The Twitter ecosystem is particularly suited to applying principles of the Semantic Web in that machine interpolated meaning could be continually refined the more humans tweet & retweet about the same and related topics; coupled with author, location, hashes, platform, and temporal information.

Twitter annotations may well be a turning point in the early practical application of Tim Berners-Lee’s 1999 “dream for the Web [in which computers] become capable of analyzing all the data on the Web – the content, links, and transactions between people and computers.”

It is all about the metadata!


Unknown said...


Count me underwhelmed rather than amazed by Twitter annotations. For a great explanation of why, read Eric James Woodward's post.

If Twitter had defined some basic structure and conventions for the metadata, it might have gone somewhere. As it is, I expect that particular venture will take a year or two to get its head out of its semantic posterior and develop (likely several mutually incompatible sets of) semi-formal conventions for what could have been evolved right from the get-go. In the meantime, a lot of developers (like EJW and myself) will drift off and do other things done by and with people more clueful.

I have learned, painfully, over the course of over three decades in this Craft, that (with very few exceptions) the amount of marketing hype associated with a product or service is inversely exponentially proportional to its actual technical value. I'm much more "awestruck" by people who get stuff done, preferably with reasonable community input, and then start tooting their horn. Doing the reverse is a historical near-guarantee that little or nothing of value will actually be built.

I've been involved for several years now in the building and use of various microformats, coupled with semantic, accessible, valid HTML markup, to bring enhanced usability to the Web. As you're aware, usability and usefulness of information on the Web delivers far more and far more lasting value to the overall Web-using community than any amount of marketese or hype. I see absolutely nothing, now or on the foreseeable horizon, to disabuse me of that notion.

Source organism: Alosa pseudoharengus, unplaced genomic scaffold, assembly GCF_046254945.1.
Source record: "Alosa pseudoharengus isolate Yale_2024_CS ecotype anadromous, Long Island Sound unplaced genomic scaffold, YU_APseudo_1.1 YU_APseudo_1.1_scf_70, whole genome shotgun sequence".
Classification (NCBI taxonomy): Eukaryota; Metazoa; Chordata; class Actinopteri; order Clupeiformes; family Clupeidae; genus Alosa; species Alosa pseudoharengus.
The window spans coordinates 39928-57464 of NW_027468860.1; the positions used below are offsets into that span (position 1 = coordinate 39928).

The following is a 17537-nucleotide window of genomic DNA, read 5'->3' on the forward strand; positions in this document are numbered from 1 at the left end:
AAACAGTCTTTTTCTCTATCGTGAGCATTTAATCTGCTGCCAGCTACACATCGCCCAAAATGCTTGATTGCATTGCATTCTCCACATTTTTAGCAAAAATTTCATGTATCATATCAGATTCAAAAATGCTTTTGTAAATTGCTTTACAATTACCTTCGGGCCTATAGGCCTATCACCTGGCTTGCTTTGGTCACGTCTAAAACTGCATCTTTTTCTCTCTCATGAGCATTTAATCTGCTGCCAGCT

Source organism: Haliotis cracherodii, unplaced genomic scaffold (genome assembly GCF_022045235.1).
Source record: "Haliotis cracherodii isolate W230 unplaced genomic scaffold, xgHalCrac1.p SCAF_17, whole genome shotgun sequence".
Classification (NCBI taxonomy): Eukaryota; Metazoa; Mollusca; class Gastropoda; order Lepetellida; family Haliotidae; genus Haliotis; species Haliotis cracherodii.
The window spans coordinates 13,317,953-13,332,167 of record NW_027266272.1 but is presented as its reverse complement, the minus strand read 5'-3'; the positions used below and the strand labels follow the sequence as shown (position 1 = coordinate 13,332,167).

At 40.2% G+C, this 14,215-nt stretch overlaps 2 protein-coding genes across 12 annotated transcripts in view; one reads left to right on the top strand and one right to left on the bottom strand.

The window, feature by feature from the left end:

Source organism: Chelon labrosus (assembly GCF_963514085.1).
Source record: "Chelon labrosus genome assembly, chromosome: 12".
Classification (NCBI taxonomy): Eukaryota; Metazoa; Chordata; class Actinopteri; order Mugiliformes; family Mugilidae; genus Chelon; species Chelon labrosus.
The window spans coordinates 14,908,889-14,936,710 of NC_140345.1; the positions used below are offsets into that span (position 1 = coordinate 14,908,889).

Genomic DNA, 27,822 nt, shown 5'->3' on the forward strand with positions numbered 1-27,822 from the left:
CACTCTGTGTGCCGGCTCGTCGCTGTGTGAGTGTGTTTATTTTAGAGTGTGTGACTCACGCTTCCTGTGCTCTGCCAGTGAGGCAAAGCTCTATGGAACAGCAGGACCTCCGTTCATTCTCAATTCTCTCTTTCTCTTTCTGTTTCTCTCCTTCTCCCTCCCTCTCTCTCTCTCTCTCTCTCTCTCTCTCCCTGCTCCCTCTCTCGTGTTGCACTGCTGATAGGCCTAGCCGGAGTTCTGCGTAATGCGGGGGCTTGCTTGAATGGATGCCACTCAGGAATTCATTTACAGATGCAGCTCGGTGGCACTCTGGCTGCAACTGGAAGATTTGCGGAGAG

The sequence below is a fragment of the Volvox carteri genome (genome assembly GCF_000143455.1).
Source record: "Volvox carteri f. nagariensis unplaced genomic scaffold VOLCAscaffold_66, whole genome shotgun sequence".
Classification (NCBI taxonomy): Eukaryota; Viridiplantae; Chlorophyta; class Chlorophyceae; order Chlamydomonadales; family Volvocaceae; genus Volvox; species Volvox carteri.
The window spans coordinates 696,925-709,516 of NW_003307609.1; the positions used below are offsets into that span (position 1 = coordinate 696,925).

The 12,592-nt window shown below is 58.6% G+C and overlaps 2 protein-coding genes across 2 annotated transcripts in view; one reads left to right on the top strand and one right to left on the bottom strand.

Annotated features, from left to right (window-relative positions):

One of the things that excites me about Junto, besides the people behind it, is that it's not a typical marketing campaign wound around a few PowerPoint decks or a proof-of-concept wireframe that's then huckstered around the 'community' to solicit funding (which invariably goes into more marketing). Rather, the existing alpha is actually being used for its stated purpose, while simultaneously undergoing furious brainstorming and development. That's closer to the ideals and history of the Internet that I first worked with back in the Olden Days when I actually had hair.

I'm glad to make your acquaintance — as well as anybody else plugged into the Social Actions/Junto ideaspace. Christine and Venessa are Good People™ whose expertise and perspectives I trust implicitly. I regret having had so little time to actually participate in the development up to now, and hope that that will change come May.

Too much of the history of the Net has been tied up in large companies/political orgs trying to impose a top-down Vision of the Meaning of Things on what, by design and nature, is an inherently bottom-up, self-organizing social conversation. To get back to the original point, I see that happening with Twitter now; Chirp was a desperate push by the top-down "suits" to gain control over what has become an open, self-organizing means of expression. The fact that it was a "developer conference" dominated by individuals who were not themselves primarily developers tells you all you need to know.